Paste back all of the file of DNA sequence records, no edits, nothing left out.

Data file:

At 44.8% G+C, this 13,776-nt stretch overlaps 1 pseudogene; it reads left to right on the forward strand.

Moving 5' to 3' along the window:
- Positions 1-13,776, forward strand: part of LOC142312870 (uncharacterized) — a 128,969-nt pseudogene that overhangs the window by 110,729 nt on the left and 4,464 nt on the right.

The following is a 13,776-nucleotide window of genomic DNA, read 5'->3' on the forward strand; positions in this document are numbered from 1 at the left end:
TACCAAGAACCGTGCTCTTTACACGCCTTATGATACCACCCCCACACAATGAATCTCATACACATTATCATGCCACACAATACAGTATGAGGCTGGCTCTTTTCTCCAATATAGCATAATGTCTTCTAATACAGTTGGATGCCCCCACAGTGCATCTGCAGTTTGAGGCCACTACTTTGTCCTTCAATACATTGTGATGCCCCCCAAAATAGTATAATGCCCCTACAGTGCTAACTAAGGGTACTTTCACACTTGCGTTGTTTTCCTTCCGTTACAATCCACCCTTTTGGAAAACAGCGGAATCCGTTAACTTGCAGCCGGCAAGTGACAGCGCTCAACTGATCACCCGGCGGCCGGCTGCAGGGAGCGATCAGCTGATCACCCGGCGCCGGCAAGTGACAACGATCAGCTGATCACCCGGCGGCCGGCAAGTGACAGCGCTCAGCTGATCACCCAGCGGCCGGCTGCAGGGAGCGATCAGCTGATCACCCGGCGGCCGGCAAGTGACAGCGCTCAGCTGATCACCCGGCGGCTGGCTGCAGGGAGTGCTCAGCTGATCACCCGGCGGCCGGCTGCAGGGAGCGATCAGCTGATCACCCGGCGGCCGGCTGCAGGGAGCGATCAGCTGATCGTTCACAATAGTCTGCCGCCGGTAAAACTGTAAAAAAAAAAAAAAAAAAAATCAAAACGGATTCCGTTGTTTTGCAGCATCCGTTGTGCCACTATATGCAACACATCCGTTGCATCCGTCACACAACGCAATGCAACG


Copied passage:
At 44.8% G+C, this 13,776-nt stretch overlaps 1 pseudogene; it reads left to right on the forward strand.

Moving 5' to 3' along the window:
- Positions 1-13,776, forward strand: part of LOC142312870 (uncharacterized) — a 128,969-nt pseudogene that overhangs the window by 110,729 nt on the left and 4,464 nt on the right.

The following is a 13,776-nucleotide window of genomic DNA, read 5'->3' on the forward strand; positions in this document are numbered from 1 at the left end:
TACCAAGAACCGTGCTCTTTACACGCCTTATGATACCACCCCCACACAATGAATCTCATACACATTATCATGCCACACAATACAGTATGAGGCTGGCTCTTTTCTCCAATATAGCATAATGTCTTCTAATACAGTTGGATGCCCCCACAGTGCATCTGCAGTTTGAGGCCACTACTTTGTCCTTCAATACATTGTGATGCCCCCCAAAATAGTATAATGCCCCTACAGTGCTAACTAAGGGTACTTTCACACTTGCGTTGTTTTCCTTCCGTTACAATCCACCCTTTTGGAAAACAGCGGAATCCGTTAACTTGCAGCCGGCAAGTGACAGCGCTCAACTGATCACCCGGCGGCCGGCTGCAGGGAGCGATCAGCTGATCACCCGGCGCCGGCAAGTGACAACGATCAGCTGATCACCCGGCGGCCGGCAAGTGACAGCGCTCAGCTGATCACCCAGCGGCCGGCTGCAGGGAGCGATCAGCTGATCACCCGGCGGCCGGCAAGTGACAGCGCTCAGCTGATCACCCGGCGGCTGGCTGCAGGGAGTGCTCAGCTGATCACCCGGCGGCCGGCTGCAGGGAGCGATCAGCTGATCACCCGGCGGCCGGCTGCAGGGAGCGATCAGCTGATCGTTCACAATAGTCTGCCGCCGGTAAAACTGTAAAAAAAAAAAAAAAAAAAATCAAAACGGATTCCGTTGTTTTGCAGCATCCGTTGTGCCACTATATGCAACACATCCGTTGCATCCGTCACACAACGCAATGCAACG